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Tip of the Day: Change Your Router’s Password

Router Password Change Dialog

If I could have you do one and only one thing to your home network to improve security, changing your router’s default administration password would be it.

Particularly if you have an older router on which the password has never been changed, it’s a vital step to protecting the equipment you have connected to that router. On those older models, the default password was very likely the same for all routers of the same model from the same vendor. For example, if you had brand “X”, then the login for all of them was an empty username and a password of “admin”.

The problem is, everyone knows that, or can easily figure it out, including the bad guys. So malware does exist that uses that information to compromise your router, your network, and your computers.

Now, I’m not talking about your wireless password — that’s important, but it’s lower down on my list. The password I’m discussing here is the password you need when you access your router’s administrative interface. Usually that’s done by going to a special IP address in your browser – something like http://192.168.1.1, though this varies. Once there, you need to specify a username and password. Once you log in, you can configure your router.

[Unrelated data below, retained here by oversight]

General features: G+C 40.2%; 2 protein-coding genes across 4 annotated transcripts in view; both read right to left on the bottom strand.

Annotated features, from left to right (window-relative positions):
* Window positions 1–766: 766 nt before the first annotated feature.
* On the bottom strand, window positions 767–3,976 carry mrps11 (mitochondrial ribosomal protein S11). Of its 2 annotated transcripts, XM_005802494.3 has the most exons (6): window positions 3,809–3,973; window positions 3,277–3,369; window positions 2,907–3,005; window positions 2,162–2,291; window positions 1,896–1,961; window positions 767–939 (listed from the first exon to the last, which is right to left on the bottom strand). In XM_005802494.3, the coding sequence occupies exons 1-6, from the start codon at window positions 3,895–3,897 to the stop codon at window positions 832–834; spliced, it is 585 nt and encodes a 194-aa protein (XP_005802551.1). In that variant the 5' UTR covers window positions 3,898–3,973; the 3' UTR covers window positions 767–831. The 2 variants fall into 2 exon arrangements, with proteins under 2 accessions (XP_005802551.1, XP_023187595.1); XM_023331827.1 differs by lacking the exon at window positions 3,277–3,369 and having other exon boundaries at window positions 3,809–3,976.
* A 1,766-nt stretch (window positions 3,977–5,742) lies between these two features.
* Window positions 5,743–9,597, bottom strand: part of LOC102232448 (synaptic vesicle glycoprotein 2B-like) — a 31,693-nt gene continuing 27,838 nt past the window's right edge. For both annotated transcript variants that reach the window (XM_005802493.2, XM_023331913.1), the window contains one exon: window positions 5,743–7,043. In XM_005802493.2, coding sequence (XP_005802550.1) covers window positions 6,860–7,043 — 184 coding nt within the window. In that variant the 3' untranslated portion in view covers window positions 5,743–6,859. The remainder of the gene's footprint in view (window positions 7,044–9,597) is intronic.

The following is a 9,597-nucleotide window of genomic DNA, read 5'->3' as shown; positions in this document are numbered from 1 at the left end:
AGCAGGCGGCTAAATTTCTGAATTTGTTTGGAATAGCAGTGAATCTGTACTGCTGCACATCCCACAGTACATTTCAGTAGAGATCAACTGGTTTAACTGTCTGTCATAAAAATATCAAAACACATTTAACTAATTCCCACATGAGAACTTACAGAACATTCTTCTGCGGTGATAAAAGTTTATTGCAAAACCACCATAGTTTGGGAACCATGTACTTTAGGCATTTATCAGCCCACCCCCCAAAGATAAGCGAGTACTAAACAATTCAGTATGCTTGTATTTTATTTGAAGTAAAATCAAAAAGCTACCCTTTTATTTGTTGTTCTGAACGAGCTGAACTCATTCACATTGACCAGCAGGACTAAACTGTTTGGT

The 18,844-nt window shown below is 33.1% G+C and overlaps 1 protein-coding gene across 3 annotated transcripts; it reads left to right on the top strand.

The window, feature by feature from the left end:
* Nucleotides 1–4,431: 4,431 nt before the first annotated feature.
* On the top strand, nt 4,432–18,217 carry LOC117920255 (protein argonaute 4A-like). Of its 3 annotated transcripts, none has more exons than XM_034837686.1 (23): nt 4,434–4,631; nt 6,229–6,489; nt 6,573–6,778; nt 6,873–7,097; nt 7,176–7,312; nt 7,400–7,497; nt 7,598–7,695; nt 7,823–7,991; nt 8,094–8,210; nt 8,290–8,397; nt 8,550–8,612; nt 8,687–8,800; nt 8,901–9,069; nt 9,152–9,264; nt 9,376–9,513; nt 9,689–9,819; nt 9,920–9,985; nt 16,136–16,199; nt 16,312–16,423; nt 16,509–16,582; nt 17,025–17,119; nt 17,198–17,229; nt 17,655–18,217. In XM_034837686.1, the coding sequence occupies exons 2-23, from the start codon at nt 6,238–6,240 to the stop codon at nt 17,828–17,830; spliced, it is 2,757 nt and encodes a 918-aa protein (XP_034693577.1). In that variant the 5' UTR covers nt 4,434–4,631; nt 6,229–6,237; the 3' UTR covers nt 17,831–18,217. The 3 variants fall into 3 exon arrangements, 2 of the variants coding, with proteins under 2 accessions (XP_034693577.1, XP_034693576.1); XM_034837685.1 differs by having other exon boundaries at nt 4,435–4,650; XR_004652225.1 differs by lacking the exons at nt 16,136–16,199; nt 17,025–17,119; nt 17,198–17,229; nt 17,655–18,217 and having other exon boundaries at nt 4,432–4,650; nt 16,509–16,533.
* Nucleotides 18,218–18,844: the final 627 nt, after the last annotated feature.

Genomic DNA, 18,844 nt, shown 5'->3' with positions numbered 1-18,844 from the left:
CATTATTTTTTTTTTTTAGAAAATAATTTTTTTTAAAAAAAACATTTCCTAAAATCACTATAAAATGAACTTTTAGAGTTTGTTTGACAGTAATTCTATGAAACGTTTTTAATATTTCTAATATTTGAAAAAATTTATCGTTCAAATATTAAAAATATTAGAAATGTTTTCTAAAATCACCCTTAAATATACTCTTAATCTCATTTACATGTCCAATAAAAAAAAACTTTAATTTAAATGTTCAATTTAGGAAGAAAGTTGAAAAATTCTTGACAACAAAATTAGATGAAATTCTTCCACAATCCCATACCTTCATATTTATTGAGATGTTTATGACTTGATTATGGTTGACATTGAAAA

Once a malicious hacker logs in because you never changed the default password, they can wreak havoc.

Unfortunately, I can’t tell you how to do it. The steps vary depending on exactly what router you have. Check the manual that came with the router. If you don’t have that, look for it on the router manufacturer’s website.

As I said, it’s the first thing I would have you do. The rest … well, that’s more than a “tip”, and is covered in the Ask Leo! article: 7 Steps to a Secure Router.

3 comments on “Tip of the Day: Change Your Router’s Password”

  1. Leo….in order to log into my router, I thought I would have to be logged into a PC that was already connected to the router. Are you saying that is not the case?

    thanks Leo

    john ruelle

    Reply
    • You do need to be ON the network connected to your router. That doesn’t always mean logged in. Best example is malware – there is known malware that can infect a PC that will then go looking for the router used by that PC. It’ll try all the known default passwords, and if it discovers one that works it can then start to play with the router. ANY device connected to your network could, in theory, do this.

      Reply

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